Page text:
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How can I skip a word ('w') without leaving the current line?

The cursor should stop at the end of the line. I believe a similar solution could be applied to other step sizes as well.

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7  
Out of curiosity, what is the purpose? Why can't you just stop pressing w? –  Thomas Apr 20 '12 at 19:24
    
Because it is so much fun (: Now seriously, I find it easier to navigate in a single line that way. I map it to Ctrl+Right/Left and can easily navigate to the end and back without counting words, using the same keys (say I want to go to the 2nd word from the end of the line). I'm not convinced this is the best setting, however, I got curious about how this can be configured in vim. –  Xyand Apr 20 '12 at 20:49
    
Second word from the end of the line: $b –  Thomas Apr 20 '12 at 20:57
    
@Thomas: I know there are other ways. I think it is convenient to use a smaller subset of navigation keys. For my tasks <Left>/<Right>/<C-Left>/<C-Right> do most of the work. –  Xyand Apr 20 '12 at 21:01
    
@Albert - Yes, but what's wrong with w and b keys? They do the same thing as Ctrl+Right, Left with half an effort? Not to mention that using arrows in the first place is really getting the hang of vim in the wrong way. But, not my place to tell people how to do thing ... to each his own ... –  ldigas Apr 20 '12 at 22:36

2 Answers 2

up vote 5 down vote accepted

Strange request, but :call search('\<\|\(\k\@!\S\)\+', 'W', line('.')) should do the trick. To emulate the w movement, we have to search for the beginning of a keyword \<, or the beginning of a non-keyword non-whitespace \(\k\@!\S\)\+. We turn off wrapping ('W'), and limit the scope of the search function to the current line.

This stops at the last word in the line. If you also want a stop at the end of the line, add \|$ to the regexp.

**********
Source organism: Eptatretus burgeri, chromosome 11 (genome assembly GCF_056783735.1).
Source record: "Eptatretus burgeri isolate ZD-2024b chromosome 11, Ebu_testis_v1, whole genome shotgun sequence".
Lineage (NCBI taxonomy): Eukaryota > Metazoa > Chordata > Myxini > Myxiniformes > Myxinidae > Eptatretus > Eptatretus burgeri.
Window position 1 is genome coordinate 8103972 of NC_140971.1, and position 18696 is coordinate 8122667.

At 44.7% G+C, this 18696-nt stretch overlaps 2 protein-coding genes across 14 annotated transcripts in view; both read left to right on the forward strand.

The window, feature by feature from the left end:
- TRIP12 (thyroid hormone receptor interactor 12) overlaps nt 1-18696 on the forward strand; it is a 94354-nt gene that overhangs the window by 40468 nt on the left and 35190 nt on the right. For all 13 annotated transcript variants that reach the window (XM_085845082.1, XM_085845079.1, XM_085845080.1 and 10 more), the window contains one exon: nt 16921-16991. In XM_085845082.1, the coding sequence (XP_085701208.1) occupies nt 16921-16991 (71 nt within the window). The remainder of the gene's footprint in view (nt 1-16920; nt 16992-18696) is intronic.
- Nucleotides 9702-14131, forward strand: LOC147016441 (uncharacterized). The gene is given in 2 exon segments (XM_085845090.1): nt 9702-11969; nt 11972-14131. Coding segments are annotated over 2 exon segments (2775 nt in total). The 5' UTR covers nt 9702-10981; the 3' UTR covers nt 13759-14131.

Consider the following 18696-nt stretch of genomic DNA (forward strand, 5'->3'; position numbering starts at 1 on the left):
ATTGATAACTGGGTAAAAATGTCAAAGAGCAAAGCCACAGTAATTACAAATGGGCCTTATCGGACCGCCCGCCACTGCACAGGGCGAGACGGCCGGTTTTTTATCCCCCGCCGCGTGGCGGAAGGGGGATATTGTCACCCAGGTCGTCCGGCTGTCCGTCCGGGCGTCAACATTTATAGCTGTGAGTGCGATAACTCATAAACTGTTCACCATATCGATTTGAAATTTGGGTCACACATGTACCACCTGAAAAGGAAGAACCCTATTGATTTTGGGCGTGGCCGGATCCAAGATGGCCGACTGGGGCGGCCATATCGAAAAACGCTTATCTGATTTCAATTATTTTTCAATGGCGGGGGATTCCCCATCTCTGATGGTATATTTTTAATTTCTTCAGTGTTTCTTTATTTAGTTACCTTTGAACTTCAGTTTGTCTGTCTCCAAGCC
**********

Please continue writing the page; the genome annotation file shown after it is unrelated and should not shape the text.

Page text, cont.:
Alternatively, you could assemble a search command, like /\%42l\(\<\|\(\k\@!\S\)\+\), but it's harder to put in the current line number (42 in this example), and deal with the 'wrapscan' setting.

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Thanks. I understand your logic, however, it doesn't do a thing when I type it. –  Xyand Apr 20 '12 at 20:57
    
Huh? The :call is an Ex command; type it in normal mode. If you want to create an insert-mode mapping, you first have to go to normal mode via <C-O>, and end the Ex command with <Enter>. –  Ingo Karkat Apr 21 '12 at 9:23
    
Apparently it works in a *.py (python) file but not when editing .vimrc . Any ideas? –  Xyand Apr 21 '12 at 11:15

It's already not that easy to understand what you mean but you also forgot to say that you wanted it to work in insert mode.

Do you want to be able to move word-by-word in insert mode? Well, you probably already know that but you are not supposed to do that. That's what normal mode is for.

FIY that kind of navigation is possible in GVim on ubuntu by default.

It's quite easy to simulate:

inoremap <C-Right> <C-o>w
inoremap <C-Left> <C-o>b

but it's not a good idea.

I don't get the "The cursor should stop at the end of the line" part though.

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"The cursor should stop at the end of the line" is the main issue here. I am looking for a functionality similar to 'w' that stays on the current line without leaving it (stays at the end of the line). –  Xyand Apr 21 '12 at 11:10

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